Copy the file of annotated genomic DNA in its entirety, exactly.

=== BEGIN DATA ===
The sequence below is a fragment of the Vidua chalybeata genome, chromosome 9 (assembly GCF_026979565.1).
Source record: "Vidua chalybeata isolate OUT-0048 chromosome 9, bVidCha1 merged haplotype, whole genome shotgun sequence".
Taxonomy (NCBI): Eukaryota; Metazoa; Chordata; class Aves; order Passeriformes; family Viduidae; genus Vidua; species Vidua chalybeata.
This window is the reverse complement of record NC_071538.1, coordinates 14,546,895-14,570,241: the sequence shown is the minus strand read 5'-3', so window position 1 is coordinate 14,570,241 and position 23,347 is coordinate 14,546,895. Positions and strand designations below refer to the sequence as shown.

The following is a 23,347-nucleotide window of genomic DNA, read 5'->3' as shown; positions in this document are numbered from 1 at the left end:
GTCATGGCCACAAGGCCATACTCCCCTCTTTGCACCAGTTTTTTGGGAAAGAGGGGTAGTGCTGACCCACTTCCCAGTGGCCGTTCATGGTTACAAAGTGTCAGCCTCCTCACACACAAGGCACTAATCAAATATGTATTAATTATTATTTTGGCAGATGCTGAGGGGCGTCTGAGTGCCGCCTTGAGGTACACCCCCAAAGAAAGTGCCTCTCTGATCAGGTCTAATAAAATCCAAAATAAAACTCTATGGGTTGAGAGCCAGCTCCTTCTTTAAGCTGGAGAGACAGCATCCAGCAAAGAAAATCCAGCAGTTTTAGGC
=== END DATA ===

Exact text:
The sequence below is a fragment of the Vidua chalybeata genome, chromosome 9 (assembly GCF_026979565.1).
Source record: "Vidua chalybeata isolate OUT-0048 chromosome 9, bVidCha1 merged haplotype, whole genome shotgun sequence".
Taxonomy (NCBI): Eukaryota; Metazoa; Chordata; class Aves; order Passeriformes; family Viduidae; genus Vidua; species Vidua chalybeata.
This window is the reverse complement of record NC_071538.1, coordinates 14,546,895-14,570,241: the sequence shown is the minus strand read 5'-3', so window position 1 is coordinate 14,570,241 and position 23,347 is coordinate 14,546,895. Positions and strand designations below refer to the sequence as shown.

The following is a 23,347-nucleotide window of genomic DNA, read 5'->3' as shown; positions in this document are numbered from 1 at the left end:
GTCATGGCCACAAGGCCATACTCCCCTCTTTGCACCAGTTTTTTGGGAAAGAGGGGTAGTGCTGACCCACTTCCCAGTGGCCGTTCATGGTTACAAAGTGTCAGCCTCCTCACACACAAGGCACTAATCAAATATGTATTAATTATTATTTTGGCAGATGCTGAGGGGCGTCTGAGTGCCGCCTTGAGGTACACCCCCAAAGAAAGTGCCTCTCTGATCAGGTCTAATAAAATCCAAAATAAAACTCTATGGGTTGAGAGCCAGCTCCTTCTTTAAGCTGGAGAGACAGCATCCAGCAAAGAAAATCCAGCAGTTTTAGGC